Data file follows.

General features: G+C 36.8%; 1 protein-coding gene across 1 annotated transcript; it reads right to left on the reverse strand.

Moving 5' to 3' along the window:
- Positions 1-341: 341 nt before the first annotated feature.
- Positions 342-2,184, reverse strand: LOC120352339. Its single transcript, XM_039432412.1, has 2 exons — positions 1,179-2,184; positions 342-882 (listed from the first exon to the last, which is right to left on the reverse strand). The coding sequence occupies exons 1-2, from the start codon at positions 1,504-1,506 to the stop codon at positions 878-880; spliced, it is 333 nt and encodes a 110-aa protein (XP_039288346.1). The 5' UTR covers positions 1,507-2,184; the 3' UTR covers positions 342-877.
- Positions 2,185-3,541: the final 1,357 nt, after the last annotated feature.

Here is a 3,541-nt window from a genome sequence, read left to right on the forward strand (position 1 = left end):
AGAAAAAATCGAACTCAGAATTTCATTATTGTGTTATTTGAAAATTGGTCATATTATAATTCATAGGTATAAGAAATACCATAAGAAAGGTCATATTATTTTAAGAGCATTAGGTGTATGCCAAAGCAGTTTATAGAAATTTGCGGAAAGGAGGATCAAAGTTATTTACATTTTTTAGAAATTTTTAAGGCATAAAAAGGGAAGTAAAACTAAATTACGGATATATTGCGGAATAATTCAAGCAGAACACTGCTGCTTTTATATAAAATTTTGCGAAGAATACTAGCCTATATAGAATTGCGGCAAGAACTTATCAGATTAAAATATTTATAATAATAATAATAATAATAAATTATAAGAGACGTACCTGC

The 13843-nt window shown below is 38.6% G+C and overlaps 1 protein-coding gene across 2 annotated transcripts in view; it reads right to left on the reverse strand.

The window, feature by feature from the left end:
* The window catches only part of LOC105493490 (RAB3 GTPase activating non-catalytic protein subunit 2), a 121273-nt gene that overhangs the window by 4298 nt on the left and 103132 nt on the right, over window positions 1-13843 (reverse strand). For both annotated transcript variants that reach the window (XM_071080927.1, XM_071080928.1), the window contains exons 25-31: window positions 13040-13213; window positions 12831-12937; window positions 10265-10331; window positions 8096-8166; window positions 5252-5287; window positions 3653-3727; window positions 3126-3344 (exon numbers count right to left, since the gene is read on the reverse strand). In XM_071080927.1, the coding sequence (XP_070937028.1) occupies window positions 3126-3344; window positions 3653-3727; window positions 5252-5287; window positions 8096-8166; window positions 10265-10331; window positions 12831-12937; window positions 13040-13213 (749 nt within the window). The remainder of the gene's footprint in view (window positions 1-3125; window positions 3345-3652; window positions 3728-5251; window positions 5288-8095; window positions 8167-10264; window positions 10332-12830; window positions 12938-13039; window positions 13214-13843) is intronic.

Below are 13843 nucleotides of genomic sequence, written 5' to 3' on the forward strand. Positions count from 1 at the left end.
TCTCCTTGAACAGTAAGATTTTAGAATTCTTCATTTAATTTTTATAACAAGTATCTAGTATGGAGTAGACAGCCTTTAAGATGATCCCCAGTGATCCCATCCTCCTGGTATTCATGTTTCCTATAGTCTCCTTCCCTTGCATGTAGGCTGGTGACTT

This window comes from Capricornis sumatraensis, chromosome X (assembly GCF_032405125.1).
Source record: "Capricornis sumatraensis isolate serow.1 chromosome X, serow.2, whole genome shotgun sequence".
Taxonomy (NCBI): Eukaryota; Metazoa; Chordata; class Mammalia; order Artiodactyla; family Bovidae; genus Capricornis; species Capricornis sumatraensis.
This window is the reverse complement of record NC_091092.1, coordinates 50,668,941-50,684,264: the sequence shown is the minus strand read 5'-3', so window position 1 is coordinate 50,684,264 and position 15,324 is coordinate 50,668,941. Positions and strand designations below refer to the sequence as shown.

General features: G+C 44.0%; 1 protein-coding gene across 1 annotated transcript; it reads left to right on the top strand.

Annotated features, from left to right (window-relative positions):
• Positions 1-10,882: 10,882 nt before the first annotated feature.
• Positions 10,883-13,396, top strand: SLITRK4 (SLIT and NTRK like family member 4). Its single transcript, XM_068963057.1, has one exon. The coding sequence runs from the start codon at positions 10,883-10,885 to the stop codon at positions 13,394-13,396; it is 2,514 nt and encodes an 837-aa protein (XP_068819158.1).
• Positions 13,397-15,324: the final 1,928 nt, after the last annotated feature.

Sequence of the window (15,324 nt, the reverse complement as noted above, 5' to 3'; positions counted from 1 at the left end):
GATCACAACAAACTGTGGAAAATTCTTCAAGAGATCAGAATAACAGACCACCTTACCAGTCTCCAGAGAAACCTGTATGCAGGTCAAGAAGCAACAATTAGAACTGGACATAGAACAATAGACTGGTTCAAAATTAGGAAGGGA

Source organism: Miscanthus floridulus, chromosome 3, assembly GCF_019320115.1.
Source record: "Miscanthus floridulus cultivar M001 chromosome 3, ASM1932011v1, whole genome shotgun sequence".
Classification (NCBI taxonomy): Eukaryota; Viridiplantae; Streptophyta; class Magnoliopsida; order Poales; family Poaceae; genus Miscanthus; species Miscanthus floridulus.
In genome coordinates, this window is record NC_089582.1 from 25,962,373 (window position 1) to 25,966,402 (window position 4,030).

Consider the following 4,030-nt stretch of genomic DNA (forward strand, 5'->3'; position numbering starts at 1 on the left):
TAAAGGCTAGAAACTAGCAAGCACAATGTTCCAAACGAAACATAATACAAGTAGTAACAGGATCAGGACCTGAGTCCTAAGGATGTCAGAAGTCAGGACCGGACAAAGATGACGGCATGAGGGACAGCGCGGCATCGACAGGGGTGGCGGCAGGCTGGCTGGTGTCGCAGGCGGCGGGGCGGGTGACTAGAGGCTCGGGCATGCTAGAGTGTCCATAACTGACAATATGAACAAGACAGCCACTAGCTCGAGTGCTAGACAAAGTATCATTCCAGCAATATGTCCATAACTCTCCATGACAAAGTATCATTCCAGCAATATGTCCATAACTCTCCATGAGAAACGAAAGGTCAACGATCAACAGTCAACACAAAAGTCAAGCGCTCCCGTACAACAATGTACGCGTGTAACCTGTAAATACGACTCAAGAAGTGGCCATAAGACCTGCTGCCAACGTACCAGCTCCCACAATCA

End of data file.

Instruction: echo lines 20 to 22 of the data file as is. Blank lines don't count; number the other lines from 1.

• Positions 10,883-13,396, top strand: SLITRK4 (SLIT and NTRK like family member 4). Its single transcript, XM_068963057.1, has one exon. The coding sequence runs from the start codon at positions 10,883-10,885 to the stop codon at positions 13,394-13,396; it is 2,514 nt and encodes an 837-aa protein (XP_068819158.1).
• Positions 13,397-15,324: the final 1,928 nt, after the last annotated feature.

Sequence of the window (15,324 nt, the reverse complement as noted above, 5' to 3'; positions counted from 1 at the left end):